Critique Large octopus

Joined
Sep 13, 2007
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Northern VA suburb of Washington, DC
This octopus weighs 4 pounds. If I remember correctly, each tentacle is a serving. (EDIT: That's now confirmed.) I'll cook two of them for tonight's supper with my wife.

Setup
The tabletop is a floor tile. Two medium continuous-light lamps, one in the top left area and one in the bottom right area, were pointed upward toward a large white reflector. The scene was lit entirely by indirect light for the purpose of minimizing glare, which can be especially problematic on the animal's shiny surface. (Notice that I didn't eliminate the glare in the tabletop's top left corner.)


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Last edited:
Joined
Sep 13, 2007
Messages
11,482
Location
Northern VA suburb of Washington, DC
Thank you to Gary and Nick!

How will it be cooked?
OCTOPUS
Octopus with Paprika and Lemon Juice
Serves 2


For a winter meal, serve over cumin potatoes and carrots with a pinot noir glaze.
For a summer meal, serve over a mixture of spinach and grilled plums or grapes
and sauteed shallots.


1 pound raw octopus (It will reduce to 1/2 pound during cooking.)

Group 1
3/4 bottle dry red wine
large splash of olive oil
2 tspn garlic, pressed
1 cup onions coarsely chopped
1 cup carrots coarsely chopped
3 wine corks

Group 2
2 tspn smoked paprika (you can't use too much)
small splash of olive oil to taste
1 tspn Sriracha sauce (more or less to taste)

lemon juice to taste

Cilantro, torn for garnish (it doesn't need to be chopped)

Initial Preparation

Cut the head off the octopus close to the top of the tentacles. Remove the insides of the head. Insert your finger through the opening in the body at the top of the tentacles to push out the beak on the opposite side. Pull out the mouth in the same area. Discard the beak, mouth and insides of the head.

Chop the onions and carrots. Press the garlic.

Cooking
Add the Group 1 ingredients to a 1 1/2 quart saucepan, mix and bring the liquid to a slight boil. Add the octopus head and tentacles to the saucepan. Cover the pan with a clear top, turn the heat to low and keep the liquid at a slight simmer for 30 minutes.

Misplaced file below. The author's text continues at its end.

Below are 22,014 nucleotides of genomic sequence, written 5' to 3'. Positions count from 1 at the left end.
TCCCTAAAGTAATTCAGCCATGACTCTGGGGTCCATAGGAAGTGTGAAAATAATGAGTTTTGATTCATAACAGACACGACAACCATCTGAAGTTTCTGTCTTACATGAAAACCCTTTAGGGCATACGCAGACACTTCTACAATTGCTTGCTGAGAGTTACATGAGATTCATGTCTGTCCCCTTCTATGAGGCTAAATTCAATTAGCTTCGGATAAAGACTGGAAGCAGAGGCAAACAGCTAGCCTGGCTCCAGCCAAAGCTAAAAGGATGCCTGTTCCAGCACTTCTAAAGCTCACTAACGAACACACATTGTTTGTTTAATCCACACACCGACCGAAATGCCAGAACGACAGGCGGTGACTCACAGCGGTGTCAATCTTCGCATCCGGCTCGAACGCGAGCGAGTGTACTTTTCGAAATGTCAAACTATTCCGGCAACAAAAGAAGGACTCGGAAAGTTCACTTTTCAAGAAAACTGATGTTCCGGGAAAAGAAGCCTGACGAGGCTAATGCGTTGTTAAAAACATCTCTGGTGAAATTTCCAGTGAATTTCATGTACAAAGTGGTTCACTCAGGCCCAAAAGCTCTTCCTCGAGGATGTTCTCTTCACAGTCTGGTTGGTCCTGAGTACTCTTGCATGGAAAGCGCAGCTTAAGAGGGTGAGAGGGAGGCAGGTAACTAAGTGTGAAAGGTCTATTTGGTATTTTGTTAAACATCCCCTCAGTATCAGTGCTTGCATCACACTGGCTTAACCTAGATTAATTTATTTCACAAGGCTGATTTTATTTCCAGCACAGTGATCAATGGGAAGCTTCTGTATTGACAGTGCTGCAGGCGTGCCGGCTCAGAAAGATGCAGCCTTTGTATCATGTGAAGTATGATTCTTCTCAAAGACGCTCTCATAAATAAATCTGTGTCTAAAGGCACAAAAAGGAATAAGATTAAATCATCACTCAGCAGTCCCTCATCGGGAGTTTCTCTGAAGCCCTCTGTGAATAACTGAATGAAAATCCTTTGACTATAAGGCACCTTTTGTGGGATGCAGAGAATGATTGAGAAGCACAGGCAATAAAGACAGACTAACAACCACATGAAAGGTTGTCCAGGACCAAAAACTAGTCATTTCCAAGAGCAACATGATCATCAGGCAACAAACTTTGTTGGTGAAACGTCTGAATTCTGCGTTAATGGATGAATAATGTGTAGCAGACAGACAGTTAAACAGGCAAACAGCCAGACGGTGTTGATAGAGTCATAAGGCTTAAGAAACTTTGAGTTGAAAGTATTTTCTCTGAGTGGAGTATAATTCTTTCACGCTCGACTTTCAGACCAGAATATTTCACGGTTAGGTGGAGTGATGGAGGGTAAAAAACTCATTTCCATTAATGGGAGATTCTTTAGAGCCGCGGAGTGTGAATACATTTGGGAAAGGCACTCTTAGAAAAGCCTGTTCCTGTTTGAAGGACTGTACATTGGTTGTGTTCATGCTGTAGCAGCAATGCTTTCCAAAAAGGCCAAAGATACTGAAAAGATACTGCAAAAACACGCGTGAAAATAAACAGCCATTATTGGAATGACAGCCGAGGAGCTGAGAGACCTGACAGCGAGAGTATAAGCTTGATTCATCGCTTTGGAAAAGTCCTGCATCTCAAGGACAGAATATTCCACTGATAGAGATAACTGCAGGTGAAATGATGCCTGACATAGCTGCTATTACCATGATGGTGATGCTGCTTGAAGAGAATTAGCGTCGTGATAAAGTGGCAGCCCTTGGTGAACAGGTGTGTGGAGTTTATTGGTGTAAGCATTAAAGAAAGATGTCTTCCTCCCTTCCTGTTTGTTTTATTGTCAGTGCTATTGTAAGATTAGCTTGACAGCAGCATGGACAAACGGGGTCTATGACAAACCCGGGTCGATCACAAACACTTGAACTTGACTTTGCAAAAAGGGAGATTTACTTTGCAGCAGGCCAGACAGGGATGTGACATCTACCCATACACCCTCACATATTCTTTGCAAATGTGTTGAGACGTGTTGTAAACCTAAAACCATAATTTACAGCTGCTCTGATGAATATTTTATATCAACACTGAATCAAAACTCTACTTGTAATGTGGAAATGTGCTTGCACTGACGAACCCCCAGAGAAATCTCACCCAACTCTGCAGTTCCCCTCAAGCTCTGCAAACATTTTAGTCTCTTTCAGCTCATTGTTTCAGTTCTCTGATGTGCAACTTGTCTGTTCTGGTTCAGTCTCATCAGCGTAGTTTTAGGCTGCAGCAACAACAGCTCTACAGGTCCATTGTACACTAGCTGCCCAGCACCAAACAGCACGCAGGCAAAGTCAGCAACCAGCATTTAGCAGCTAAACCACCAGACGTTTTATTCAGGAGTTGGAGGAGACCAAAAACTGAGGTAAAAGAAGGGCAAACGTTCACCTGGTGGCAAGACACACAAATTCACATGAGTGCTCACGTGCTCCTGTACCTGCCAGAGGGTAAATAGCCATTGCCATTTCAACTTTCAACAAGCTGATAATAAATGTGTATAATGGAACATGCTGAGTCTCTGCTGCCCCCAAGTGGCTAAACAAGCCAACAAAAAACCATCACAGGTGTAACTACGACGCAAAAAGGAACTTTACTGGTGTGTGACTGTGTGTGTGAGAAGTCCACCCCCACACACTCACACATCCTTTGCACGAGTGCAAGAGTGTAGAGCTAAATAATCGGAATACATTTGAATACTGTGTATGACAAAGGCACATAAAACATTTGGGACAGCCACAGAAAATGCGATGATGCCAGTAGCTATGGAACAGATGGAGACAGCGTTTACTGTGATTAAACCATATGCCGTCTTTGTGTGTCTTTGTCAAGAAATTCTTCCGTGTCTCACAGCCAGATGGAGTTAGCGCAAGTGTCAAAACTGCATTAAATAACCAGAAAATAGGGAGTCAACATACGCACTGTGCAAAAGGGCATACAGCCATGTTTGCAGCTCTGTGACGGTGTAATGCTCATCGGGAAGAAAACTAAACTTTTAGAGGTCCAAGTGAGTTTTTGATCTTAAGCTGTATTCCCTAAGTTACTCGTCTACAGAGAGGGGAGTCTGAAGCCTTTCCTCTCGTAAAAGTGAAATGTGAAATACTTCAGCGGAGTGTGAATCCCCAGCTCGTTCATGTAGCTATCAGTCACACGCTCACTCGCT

Remove some octopus using the pasta ladle. Check the octopus by running a piece under cold water and eating it. If it isn't yet done, check about every 15 minutes until it's done.

Using the pasta ladle again, cool the octopus in the sink under running water just enough so that you can hold it. Remove the skin by hand from the tentacles. (Don't bother trying to remove it from the suction cups.) Remove the skin from the inside and outside of the head.

Add the Group 2 ingredients to a mixing bowl large enough to hold the cooked octopus and mix. Add the octopus and mix again.

Heat the cast iron grill pan over the largest burner on high heat until it becomes extremely hot. Add the octopus and cook each side about one minute if it is still hot, about two minutes if it has been cooked early in the day. Optionally place the small glass baking dish on top of the octopus so the extra weight produces a stronger charred flavor.

Serving
Place the octopus on the serving dishes. Finish with the cilantro and lemon juice.

Wine

Red wine: Pinot Noir, Barbera or Shiraz
White wine, especially in summer: Albarino (especially if you used a lot of Sriracha sauce) or Pinot Gris
 
Last edited:
Joined
Dec 3, 2012
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5,901
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N Idaho
Beautiful shot Mike. Personally never cared much for eating it. I’ve never eaten a car tire, but all the octopus I’ve tried felt like that’s what I was eating. Can you freeze what you don’t eat?
 
Joined
Sep 13, 2007
Messages
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Location
Northern VA suburb of Washington, DC
Thanks, Rick!

I’ve never eaten a car tire, but all the octopus I’ve tried felt like that’s what I was eating.
I assume you're referring to it being too tough. My guess is that the meat was not cooked properly; when done correctly, it's tender.

Can you freeze what you don’t eat?
Yes. I've got three bags in the freezer, each containing a piece of the head and a pair of tentacles. The contents of each bag are a serving for two.
 
Last edited:
Joined
Sep 13, 2007
Messages
11,482
Location
Northern VA suburb of Washington, DC
Thank you to Terri and Dan!

I don’t think I’d even be brave enough to try it.
Would you believe me if I told you it tastes like chicken? Don't...because it doesn't. :ROFLMAO: Actually, its texture is similar to calamari (squid) but it has a lot more flavor.

Last week I turned about four ounces of fresh octopus into 60 pounds of halibut.
That's what I call a transformation!
 

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